generate exact floating point values for the usual reasons). Generate
    a good quality random integer of at least 30 bits, discard any values
    larger than or equal to the biggest multiple of 1,000,000,000 smaller
    than the maximum random number your source will generate (for example
    if your source produces a 32 bit unsigned, discard any values larger
    than 3,999,999,999 (and if you discard, you need to generate a new
    value). Mod that by 1,000,000,000, and scale the result to your
    output range.
    , Apr 7, 2009
    #6
  7. wrote :
    > On Apr 7, 5:41 am, Francois Grieu <> wrote:
    >> Hi,
    >>
    >> suppose I have an unsigned 32-bit type tu32 and a robust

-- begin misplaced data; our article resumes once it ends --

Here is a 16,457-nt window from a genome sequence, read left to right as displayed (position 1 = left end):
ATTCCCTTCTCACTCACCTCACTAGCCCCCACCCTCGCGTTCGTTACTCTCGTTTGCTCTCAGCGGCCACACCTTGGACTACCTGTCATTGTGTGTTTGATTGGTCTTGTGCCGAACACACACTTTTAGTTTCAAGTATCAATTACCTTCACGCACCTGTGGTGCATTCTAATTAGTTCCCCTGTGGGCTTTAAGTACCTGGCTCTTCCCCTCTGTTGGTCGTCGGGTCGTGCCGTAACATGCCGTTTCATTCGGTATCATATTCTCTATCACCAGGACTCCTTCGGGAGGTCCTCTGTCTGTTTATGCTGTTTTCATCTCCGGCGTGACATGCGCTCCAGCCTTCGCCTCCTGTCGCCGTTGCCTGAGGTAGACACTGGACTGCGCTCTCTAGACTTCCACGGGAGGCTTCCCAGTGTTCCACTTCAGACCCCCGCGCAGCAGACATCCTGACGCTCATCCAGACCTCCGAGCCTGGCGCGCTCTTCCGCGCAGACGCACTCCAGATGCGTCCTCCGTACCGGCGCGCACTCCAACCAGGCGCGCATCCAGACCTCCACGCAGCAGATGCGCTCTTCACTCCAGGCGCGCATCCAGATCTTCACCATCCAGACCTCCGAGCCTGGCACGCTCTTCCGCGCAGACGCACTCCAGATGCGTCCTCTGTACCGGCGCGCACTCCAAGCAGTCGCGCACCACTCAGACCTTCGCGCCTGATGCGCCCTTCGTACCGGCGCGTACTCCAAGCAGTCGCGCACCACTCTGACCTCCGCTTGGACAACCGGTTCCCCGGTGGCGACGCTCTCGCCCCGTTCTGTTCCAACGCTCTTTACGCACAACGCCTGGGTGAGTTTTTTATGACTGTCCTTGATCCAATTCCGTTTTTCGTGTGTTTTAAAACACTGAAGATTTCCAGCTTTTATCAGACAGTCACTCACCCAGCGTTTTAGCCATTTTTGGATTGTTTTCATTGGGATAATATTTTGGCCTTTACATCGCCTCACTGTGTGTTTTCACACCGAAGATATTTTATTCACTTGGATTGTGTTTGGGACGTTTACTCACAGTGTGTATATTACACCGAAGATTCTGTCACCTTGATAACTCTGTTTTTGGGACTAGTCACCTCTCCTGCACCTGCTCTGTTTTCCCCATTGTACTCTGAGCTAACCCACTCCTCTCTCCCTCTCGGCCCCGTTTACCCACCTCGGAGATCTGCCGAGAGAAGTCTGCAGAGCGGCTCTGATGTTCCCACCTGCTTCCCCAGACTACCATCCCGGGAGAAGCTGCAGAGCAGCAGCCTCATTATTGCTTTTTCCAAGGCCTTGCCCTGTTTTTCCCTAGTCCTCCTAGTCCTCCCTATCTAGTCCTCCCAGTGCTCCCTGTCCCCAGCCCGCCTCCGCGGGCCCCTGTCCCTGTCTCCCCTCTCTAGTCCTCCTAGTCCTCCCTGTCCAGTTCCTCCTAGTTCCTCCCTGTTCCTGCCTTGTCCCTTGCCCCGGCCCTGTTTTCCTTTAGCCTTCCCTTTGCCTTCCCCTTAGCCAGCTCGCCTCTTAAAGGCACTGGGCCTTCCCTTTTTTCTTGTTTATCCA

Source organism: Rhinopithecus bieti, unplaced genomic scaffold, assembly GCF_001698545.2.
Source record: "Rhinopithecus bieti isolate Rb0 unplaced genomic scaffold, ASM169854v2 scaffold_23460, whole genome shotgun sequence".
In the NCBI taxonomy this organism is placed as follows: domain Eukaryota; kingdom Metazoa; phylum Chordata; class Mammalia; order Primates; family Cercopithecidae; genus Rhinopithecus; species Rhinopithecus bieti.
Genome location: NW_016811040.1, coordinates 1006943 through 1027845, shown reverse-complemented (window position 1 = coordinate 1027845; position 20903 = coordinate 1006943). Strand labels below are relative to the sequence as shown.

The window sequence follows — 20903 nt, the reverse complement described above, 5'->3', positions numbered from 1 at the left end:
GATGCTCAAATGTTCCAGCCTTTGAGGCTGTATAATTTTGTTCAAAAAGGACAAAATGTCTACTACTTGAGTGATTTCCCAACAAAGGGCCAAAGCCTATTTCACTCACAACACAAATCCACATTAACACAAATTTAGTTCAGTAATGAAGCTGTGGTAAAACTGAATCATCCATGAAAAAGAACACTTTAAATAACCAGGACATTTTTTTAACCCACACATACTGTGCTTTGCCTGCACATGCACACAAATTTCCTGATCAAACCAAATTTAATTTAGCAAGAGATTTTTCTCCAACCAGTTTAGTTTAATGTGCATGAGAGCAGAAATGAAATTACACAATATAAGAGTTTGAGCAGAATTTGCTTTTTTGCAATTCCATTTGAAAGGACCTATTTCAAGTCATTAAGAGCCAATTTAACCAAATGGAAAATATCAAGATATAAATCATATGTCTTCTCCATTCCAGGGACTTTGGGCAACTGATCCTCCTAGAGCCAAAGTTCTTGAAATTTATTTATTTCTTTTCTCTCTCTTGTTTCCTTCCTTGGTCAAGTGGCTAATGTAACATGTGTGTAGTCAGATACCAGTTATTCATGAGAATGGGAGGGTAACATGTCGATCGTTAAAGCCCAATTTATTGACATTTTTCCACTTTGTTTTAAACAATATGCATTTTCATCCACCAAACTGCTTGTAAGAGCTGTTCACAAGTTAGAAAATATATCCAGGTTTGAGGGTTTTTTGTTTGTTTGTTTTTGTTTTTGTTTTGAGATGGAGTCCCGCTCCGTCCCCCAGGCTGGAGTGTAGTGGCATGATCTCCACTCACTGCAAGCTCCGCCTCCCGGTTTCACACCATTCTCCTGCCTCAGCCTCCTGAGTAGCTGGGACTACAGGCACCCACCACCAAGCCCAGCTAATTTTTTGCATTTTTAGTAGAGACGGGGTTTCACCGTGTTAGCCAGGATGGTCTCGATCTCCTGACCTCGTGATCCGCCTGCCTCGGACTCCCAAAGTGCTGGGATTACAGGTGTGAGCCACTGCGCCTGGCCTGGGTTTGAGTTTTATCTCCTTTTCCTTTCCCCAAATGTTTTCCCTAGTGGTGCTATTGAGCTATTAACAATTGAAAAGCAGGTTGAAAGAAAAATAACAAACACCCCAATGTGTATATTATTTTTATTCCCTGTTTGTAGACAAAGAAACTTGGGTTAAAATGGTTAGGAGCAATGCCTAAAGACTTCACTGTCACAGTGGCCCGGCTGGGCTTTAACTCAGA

>> 32-bit Random Number Generator
    >> tu32 rng32(void);
    >> producing output uniformly distributed on [0 .. 0xFFFFFFFF].
    >>
    >> I want to build a robust double RNG with output uniformly
    >> distributed on ]0..1[ (or similar but known, e.g.
    >> [DBL_MIN..1-DBL_EPSILON] ), for some sound definition of
    >> uniformly distributed matching what double allows.
    >> double rngdouble(void);
    >> In particular, I do care that even a subsample of the output
    >> restricted to some interval like [0 .. 1e-7] appear uniform
    >> rather than "grainy".

    >
    >
    > I want to point out that the values you can actually put in a double
    > are not uniformly distributed, so you need to clarify exactly what you
    > mean by that.


    I simply want the result to behave as close to a uniform random
    variable over the interval 0..1 as allowed by double; or nearly as
    close.

    > But let's say you want to generate numbers from
    > [0..1,000,000) at .001 steps (acknowledging that this will not
    > generate exact floating point values for the usual reasons).